Israel's High Court of Justice.
(photo credit: ISRAELTOURISM / WIKIMEDIA COMMONS)
The High Court of Justice has frozen a bill intended to enable ministers to place more of their political allies in high-powered government positions, sidestepping current requirements for open competition.
While ministers themselves are political appointees, most government officials who work for the ministers are career professionals with no political affiliation.
This has angered Justice Minister Ayelet Shaked and Tourism Minister Yariv Levin and others in the government, who are frequently frustrated by the professional level either refusing to carry out some of their decisions or dragging out implementation.
At its heart, the dispute is about how far ministers and the government can go in enacting policy changes that might sometimes contradict the professional level’s understanding of the limits for new policies.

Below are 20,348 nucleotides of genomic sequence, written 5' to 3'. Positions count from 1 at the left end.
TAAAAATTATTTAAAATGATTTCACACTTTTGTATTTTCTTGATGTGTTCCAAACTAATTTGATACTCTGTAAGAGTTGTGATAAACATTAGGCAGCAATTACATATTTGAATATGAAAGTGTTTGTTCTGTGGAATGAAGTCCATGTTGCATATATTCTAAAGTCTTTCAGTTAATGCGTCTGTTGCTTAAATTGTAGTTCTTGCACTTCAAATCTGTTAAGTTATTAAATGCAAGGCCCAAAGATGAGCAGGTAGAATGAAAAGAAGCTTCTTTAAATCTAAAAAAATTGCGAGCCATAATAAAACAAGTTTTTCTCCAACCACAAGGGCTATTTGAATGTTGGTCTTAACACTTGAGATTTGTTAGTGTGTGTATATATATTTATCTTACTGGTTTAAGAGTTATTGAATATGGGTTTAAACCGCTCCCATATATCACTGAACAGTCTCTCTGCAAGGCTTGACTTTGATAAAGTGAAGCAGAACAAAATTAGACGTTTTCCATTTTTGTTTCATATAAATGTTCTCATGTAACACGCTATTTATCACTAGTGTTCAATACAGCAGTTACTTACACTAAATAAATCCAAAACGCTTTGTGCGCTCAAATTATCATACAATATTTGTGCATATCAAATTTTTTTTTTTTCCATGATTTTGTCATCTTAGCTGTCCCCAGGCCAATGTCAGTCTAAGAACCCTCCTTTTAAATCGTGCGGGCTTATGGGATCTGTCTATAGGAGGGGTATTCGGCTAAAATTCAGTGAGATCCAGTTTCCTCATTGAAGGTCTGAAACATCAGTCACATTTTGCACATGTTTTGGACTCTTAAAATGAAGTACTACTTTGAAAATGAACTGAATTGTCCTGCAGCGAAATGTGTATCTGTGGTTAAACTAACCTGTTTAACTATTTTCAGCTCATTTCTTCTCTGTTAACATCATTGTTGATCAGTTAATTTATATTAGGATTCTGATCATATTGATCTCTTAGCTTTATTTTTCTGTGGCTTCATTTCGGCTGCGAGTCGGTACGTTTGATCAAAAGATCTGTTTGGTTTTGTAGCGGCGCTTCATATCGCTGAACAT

Shaked, Levin and the government ministers who approved the legislation viewed having more political appointees in their ministries as a way to circumvent professional-level opposition.
The bill would allow any ministry with more than 150 employees to have an additional top-level political appointee. It would also allow more control by politicians over search committees, where such committees are mandated by law.
But attorney Yuval Yoaz, representing the Movement for Purity of Ethics, petitioned to strike the bill as unconstitutional even before it goes into effect.
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The High Court’s order late Sunday night freezes the bill from going into effect until it issues a final ruling on the bill’s constitutionality.
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